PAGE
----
Fourth grade is the school year when elementary students learn about Washington State history.
Students typically learn about the Oregon Territory, Lewis and Clark, and how modern day Washington State came to be. But there’s a story that far precedes all of the above: indigenous history.
So instead of simply reading about Native American cultures, students at Whidbey Island Waldorf School experience it alongside tribal elders in the educational program, Potlatch.
“We don’t start teaching history from when the settlers came,” teacher and organizer Angela Lindstrom said. “There’s so much to learn about prior to the settlers, and it’s best taught by those who were here before us. So, we give the students this immersion experience as a way of educating them.”
Potlatch is a three-day experiential learning program that brings fourth grade Waldorf students from across the state to the Whidbey Institute in Clinton. Students dive head first into a variety of Native American cultures as the program coordinators recruit elders from various tribes ranging from the Saanich in British Columbia to the Haida in Southeast Alaska. Lindstrom herself has Obijwa and Cherokee roots, so the students get a broad picture of the diversity of the Native American story.
The students experience the indigenous story through a number of activities and ceremonies. Kids are broken into groups, where teachers familiarize them with Native American games, art and crafts such as drum making and wood working. The night brings the gift giving and eating ceremonies, known as potlatch, where students sit with the elders over a communal salmon dinner.
The word “potlatch” is derivative from a Chinook word that means “to share.” The ideal of sharing is a crucial part to the learning curve.
“For a lot of our nations, we offered to help at first contact with the settlers and wanted to share, and that idea of sharing is what potlatch is all about,” Paul Wagner, a Saanich elder said. “It’s a completely different world from what my people knew in terms of taking and gathering. We would gather to share with others, rather than take for ourselves.”
Wagner and Lindstrom say teaching that way of thinking at such a young age can go a long way, since their “hearts are so open.” It encourages an open-minded approach to whatever the kids encounter in life, whether it be school subjects, people, jobs or life experiences. The goal, Lindstrom says, is to make the students “world citizens.” By that, she hopes when the kids meet somebody who looks different than them, they’ll be able to find similarities and common ground.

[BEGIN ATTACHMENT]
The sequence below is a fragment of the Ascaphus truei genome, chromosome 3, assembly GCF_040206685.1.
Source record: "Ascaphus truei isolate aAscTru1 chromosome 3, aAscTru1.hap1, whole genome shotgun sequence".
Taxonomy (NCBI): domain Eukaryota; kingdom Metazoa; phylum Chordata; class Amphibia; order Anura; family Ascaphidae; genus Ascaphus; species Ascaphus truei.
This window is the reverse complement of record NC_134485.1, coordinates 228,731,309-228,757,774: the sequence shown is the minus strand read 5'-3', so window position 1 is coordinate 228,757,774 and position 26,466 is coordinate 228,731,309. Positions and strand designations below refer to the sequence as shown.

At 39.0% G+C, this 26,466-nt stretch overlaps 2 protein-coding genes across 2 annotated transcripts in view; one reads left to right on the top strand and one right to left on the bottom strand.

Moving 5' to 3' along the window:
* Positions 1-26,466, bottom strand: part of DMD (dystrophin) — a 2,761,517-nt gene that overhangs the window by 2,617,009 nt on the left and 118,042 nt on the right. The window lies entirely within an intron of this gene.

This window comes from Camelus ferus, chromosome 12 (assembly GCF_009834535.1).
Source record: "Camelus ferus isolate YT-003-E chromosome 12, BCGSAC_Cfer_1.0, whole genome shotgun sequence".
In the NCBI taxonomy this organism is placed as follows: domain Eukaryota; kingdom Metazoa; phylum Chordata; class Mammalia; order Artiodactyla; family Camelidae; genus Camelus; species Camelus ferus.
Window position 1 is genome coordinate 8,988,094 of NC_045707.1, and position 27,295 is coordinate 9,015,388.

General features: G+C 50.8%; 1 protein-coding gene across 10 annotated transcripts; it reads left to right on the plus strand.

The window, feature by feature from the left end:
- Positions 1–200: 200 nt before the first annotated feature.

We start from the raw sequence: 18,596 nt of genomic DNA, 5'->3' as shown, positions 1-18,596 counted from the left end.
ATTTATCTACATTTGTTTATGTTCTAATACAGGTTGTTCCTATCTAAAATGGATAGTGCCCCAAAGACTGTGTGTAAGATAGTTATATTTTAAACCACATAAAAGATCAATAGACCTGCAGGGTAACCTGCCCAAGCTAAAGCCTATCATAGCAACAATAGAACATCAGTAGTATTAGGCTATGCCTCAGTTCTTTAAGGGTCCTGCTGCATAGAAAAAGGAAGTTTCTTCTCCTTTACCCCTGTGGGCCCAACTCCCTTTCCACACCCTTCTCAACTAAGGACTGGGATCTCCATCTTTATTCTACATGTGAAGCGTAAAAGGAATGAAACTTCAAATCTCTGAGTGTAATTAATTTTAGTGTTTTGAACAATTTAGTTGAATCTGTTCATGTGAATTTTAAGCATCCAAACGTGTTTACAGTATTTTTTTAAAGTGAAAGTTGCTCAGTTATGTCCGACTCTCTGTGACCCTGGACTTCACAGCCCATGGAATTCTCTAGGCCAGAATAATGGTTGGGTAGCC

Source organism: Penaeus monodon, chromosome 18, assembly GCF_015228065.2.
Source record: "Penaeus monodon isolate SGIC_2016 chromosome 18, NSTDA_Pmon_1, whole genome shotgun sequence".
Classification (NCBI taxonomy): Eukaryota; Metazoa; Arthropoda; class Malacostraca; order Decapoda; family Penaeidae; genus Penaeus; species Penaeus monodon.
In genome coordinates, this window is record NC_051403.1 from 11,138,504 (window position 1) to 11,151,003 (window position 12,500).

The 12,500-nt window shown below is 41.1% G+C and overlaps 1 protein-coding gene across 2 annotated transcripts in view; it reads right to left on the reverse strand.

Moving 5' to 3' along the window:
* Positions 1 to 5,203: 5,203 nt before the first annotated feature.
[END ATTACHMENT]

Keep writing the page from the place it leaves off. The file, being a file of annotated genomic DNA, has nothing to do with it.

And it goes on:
According to parent Eric Gelfand, this sort of educational experience is important in the current global climate. To him, hearing and experiencing a different cultural perspective “teaches that one culture isn’t better or more important than another.” With that understanding, Gelfand says the global and political challenges can be faced.
“The cultures that were here first have a lot of good insight and solutions to some of the current problems we face as a nation,” Gelfand said.
“Paul says we’re all in the same canoe,” Lindstrom said. “We have to learn to paddle together so when we hit a wave, we can come up from it.”
That isn’t to say the educators and elders are preaching a political agenda. Rather, the focus is on learning about a culture from the source to get the unvarnished experience, in the process breaking barriers and stereotypes. By the end, the kids frequently show signs of the message getting through to them, sharing food at breakfast and asking the elders questions about their culture.
To the elders, their story is a life lesson for students, or as Wagner says, it’s “heart teaching.”
“For a long time, we’ve been told who we are, and we have our own histories,” Wagner said. “When we share those stories, we allow people to see a world that has always been here. For the kids to see that can really change their way of thinking.”